Should one be intolerant toward intolerance? This question comes into play concerning the recent controversy at the University of Oklahoma. Making the rounds in the latest edition of America's racial divide is a 10- second impromptu video of a group of Sigma Alpha Epsilon (SAE) frat boys on a chartered bus chanting a racially-charged diatribe, that referenced lynching. This episode of America's Got NO Talent would have been of little consequence, if not for someone's phone camera and subsequent posting on the Internet.
To date, SAE has had its fraternity status suspended at the college and two students have been expelled. Of course college athletes can commit actual crimes without the teams they “represent” being barred from the school, so it appears that guilt by association may have monetary-based limitations.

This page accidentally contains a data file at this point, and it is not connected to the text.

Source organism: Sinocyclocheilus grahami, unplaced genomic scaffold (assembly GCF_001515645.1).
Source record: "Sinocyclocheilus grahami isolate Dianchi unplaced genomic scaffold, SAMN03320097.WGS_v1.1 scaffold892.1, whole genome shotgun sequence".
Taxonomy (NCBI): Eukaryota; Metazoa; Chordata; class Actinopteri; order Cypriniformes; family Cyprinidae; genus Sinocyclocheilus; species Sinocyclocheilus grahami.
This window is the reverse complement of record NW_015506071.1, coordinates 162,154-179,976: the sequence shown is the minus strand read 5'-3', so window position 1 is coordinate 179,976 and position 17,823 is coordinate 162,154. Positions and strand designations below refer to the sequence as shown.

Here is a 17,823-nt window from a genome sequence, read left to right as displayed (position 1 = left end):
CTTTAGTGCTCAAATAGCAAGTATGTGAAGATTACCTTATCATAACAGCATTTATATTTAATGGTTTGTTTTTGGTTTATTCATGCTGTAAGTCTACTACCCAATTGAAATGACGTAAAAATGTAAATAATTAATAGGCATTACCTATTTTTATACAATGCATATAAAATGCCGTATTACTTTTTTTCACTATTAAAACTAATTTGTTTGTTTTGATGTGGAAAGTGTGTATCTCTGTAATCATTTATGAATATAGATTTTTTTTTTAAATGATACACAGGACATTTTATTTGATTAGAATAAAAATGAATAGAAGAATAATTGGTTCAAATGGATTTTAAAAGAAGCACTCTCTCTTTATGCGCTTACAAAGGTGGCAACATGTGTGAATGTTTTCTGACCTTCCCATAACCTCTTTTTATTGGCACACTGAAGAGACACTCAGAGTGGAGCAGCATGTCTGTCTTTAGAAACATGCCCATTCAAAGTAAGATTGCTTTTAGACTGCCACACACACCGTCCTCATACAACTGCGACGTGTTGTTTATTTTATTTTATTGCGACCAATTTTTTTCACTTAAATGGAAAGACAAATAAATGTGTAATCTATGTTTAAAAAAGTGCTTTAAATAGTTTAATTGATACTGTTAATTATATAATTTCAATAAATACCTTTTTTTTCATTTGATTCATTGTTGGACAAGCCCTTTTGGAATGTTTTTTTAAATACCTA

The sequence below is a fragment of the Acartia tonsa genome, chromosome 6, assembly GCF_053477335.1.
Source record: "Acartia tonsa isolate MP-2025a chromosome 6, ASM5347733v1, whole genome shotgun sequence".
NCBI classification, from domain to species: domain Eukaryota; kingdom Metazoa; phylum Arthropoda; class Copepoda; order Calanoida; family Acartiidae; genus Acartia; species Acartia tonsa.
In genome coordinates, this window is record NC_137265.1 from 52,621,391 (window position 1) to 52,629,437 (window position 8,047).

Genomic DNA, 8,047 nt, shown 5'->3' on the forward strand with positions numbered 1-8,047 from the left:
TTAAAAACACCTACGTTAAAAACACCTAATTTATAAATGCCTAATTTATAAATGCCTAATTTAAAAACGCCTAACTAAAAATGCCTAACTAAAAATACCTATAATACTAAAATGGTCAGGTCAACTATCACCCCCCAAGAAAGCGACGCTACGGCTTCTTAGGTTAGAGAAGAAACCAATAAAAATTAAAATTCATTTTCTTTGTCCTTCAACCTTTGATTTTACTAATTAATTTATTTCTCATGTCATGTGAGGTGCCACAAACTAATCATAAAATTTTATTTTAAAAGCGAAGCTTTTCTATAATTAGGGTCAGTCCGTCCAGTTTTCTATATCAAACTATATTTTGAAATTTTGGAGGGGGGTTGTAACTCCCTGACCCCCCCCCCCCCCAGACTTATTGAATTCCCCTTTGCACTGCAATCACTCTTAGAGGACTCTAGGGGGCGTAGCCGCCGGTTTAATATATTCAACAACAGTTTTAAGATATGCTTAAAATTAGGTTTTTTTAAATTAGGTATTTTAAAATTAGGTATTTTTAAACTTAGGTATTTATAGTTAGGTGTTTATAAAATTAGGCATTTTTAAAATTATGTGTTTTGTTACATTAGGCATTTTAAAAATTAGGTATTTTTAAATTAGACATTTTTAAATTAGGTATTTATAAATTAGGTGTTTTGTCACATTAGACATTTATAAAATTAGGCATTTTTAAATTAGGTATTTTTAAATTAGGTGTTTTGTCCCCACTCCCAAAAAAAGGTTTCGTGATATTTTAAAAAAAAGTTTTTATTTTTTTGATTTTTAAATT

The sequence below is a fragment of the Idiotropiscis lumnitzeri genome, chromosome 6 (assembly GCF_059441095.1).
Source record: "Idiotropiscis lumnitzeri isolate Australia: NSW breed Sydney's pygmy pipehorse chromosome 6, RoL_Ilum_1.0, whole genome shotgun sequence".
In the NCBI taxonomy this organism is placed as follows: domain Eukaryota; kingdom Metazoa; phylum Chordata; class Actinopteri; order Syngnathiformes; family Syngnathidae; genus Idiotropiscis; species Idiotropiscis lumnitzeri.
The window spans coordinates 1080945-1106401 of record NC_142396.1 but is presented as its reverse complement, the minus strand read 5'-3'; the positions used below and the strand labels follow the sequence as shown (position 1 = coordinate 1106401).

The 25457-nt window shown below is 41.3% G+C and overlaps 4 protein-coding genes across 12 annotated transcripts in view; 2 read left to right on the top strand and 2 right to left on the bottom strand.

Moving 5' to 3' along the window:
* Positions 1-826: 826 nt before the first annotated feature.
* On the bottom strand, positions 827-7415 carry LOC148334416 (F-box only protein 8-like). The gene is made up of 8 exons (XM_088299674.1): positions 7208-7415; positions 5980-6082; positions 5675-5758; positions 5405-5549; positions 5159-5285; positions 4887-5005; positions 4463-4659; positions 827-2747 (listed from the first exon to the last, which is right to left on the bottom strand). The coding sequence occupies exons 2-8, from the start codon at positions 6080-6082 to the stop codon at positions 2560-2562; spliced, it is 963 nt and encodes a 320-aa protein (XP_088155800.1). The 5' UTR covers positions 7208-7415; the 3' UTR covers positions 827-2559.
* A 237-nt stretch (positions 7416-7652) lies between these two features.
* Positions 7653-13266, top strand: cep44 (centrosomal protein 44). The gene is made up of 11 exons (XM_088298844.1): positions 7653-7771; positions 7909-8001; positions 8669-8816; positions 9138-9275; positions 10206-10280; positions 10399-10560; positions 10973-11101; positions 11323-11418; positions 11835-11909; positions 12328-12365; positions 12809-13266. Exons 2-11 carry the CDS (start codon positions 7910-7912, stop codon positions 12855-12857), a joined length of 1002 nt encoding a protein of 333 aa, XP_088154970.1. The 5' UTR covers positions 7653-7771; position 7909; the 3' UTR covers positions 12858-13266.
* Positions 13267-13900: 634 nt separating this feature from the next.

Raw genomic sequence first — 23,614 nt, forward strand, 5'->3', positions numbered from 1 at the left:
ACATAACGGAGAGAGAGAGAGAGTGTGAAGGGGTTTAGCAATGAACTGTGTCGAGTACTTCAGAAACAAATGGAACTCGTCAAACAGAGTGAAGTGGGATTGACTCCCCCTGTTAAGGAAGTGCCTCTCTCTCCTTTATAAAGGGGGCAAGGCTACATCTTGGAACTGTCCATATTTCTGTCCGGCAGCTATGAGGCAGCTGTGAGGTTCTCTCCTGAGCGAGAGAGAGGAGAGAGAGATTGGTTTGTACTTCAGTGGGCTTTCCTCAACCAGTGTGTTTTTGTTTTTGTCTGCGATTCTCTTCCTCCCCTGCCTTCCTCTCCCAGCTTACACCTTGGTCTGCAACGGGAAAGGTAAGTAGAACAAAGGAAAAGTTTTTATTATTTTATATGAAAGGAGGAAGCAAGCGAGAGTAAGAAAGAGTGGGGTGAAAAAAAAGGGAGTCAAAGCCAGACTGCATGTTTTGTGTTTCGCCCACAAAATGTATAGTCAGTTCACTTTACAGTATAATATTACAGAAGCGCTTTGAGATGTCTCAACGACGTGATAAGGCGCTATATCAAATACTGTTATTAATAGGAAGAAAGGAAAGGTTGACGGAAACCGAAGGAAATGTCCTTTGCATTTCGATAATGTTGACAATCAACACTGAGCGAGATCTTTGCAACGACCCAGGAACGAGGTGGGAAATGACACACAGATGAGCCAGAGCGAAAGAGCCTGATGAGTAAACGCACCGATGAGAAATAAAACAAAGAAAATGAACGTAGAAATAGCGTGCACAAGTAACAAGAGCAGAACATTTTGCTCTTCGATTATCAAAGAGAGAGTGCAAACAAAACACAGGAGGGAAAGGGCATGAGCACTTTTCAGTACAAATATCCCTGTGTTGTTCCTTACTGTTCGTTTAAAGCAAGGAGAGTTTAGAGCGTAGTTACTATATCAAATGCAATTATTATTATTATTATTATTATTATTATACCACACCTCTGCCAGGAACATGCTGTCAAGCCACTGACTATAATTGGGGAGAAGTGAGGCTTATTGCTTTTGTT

OU has disregarded the issue of freedom of speech and seems to be dabbling in thought control. The event in question did not involve official college business, a university workplace, class time or even in what would be considered a public area. Unfortunately, neither is it a one-of-a-kind incident and the school's condemnation may have more to do with public relations than ethics. It wouldn't be the first time a (possibly) drunk college student said something incredibly stupid. However, it may be the first time such an incredibly stupid and counterproductive response has come from a college administration.